How To Use Acquisition As A Business Exit Strategy To The Benefit Of You And Your Fashion Brand
Being an entrepreneur has its upsides and downsides. While the journey to growing a fashion brand can be very exciting, sometimes it turns around and it is apparent that the business life has come to an end.
Regardless of whether or not you plan to shut down your fashion business, it is advisable that, just as you have business growth strategies, you also have business exit strategies.
Last week, we looked at Liquidation as a Business Exit Strategy, and this week we will be looking at Acquisition.
What is an Acquisition?
An acquisition is a situation when one company purchases most or all of another company's shares to gain control of that company. They are very popular among SMEs and large companies alike.
Acquisitions may occur with or without the target company's approval. There are majorly 3 types of acquisition in business;
- Acquisition: This is usually friendly. Here, both companies agree to the acquisition and plan together towards it. This usually benefits both companies.
- Takeover: This is more like a hostile acquisition and it happens when the target company does not agree to the acquisition. The acquiring company actively buys over large stakes of the target company to gain controlling power of it.
- Merger: This is a very friendly acquisition that makes the two companies come together into one. This happens when both companies believe coming together will be more beneficial to everyone involved.
With a merger or acquisition business exit strategy, your fashion brand is either purchased by or merges with a company that has similar goals to yours. With acquisitions, you get to decide on and negotiate the price of the sale, and if you position your brand right, you might even get to sell it for more than it is worth.
If you choose to use acquisition as the business exit strategy for your fashion brand, you have to position it in such a way that it will be attractive or desirable to other companies. Targeting a company or group of companies you will like to sell to can help you know how to make it attractive to them.
However, in making your brand attractive to a specific company, do not go so far as to cut off other options.
Businesses buy other business for several reasons. These reasons may range from wanting to break into a new market (expansion), to giving them a competitive edge over others, building their customer base or buying out and eliminating the competition.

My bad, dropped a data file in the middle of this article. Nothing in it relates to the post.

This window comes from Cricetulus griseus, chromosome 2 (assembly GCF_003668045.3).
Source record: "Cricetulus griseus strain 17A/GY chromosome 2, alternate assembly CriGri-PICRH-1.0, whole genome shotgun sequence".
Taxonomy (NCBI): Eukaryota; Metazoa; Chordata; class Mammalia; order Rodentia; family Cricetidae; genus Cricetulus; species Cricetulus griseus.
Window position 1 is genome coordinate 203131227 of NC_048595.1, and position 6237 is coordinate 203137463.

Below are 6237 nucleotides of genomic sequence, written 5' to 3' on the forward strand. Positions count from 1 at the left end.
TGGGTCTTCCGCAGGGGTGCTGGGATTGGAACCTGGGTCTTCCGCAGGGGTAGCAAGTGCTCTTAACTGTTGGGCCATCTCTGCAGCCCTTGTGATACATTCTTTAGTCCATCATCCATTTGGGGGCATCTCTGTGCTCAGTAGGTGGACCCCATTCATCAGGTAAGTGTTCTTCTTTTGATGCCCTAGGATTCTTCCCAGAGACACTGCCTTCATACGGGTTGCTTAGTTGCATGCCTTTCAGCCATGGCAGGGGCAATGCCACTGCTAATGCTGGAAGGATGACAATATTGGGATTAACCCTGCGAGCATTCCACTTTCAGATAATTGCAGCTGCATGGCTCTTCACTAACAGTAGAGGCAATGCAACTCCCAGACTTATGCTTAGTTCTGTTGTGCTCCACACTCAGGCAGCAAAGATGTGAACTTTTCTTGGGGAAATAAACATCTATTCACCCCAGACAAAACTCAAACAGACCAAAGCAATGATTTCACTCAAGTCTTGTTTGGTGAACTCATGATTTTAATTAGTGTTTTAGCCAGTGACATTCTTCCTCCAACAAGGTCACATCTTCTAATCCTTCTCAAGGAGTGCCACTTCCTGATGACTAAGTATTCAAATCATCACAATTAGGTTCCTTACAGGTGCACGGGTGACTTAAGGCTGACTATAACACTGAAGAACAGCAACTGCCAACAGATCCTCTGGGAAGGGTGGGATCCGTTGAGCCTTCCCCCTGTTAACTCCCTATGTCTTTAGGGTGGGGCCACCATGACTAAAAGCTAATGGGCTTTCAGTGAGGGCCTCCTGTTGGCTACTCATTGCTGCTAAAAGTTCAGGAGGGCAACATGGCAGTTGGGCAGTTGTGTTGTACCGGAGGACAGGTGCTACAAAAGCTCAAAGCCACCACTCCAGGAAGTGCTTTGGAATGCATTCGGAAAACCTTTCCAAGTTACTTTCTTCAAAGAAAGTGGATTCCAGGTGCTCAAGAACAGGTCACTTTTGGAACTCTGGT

In selecting the right company to make your fashion brand attractive to, you should ask yourself, "Which acquirer can buy you to expand into a new market, or offer a new product to their existing customers?
For example, if your fashion brand produces jewellery, you might want to sell to a clothing brand that is looking to go into accessories. Also, as a womenswear brand, you can decide to make your brand attractive to a menswear brand, which shares the same values as you, and is looking to venture into the womenswear market.
Depending on who you sell to or merge with, acquisition can offer you the option of either still remaining involved with the company or walking away. The acquisition process can take a very long time and so, it is advisable to have another business exit strategy in place apart from an acquisition.
Advantages of Acquisition as an Exit Strategy
- You can negotiate the terms, prices, and other details of your merger or acquisition with the other company.
- If you make yourself very attractive to prospective buyers, they might pay far more than your company is worth.
- A competing business may be highly motivated to purchase your business, making for a quick sale and maximum profit.
Disadvantages of Acquisition as an Exit Strategy
- The acquisition process can be time-consuming, costly, and perhaps even unsuccessful.
- The purchaser might choose to close down your business after purchase if their motivation was to eliminate competition. This will mean the loss of jobs for your employees.
- If you organise your company to be attractive to a specific buyer, that might prevent it from being attractive to other prospective buyers.